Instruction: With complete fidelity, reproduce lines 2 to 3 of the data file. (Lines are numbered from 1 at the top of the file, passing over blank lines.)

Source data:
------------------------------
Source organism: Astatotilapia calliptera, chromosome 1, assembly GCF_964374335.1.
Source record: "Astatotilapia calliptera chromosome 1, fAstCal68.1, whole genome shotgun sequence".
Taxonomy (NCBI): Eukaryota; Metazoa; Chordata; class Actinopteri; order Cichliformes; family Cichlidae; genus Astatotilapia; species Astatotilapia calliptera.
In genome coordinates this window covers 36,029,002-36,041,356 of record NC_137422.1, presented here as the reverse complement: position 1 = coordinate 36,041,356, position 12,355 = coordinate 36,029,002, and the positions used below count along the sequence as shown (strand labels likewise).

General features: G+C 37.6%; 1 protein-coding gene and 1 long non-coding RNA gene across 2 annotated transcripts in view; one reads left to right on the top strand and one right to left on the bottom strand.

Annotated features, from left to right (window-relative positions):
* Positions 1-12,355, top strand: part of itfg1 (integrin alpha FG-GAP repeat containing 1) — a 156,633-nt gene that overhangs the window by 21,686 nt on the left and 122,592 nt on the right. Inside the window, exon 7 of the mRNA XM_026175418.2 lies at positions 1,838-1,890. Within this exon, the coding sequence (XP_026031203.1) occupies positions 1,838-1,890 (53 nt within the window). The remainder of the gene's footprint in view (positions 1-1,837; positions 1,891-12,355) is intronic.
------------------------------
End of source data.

Source record: "Astatotilapia calliptera chromosome 1, fAstCal68.1, whole genome shotgun sequence".
Taxonomy (NCBI): Eukaryota; Metazoa; Chordata; class Actinopteri; order Cichliformes; family Cichlidae; genus Astatotilapia; species Astatotilapia calliptera.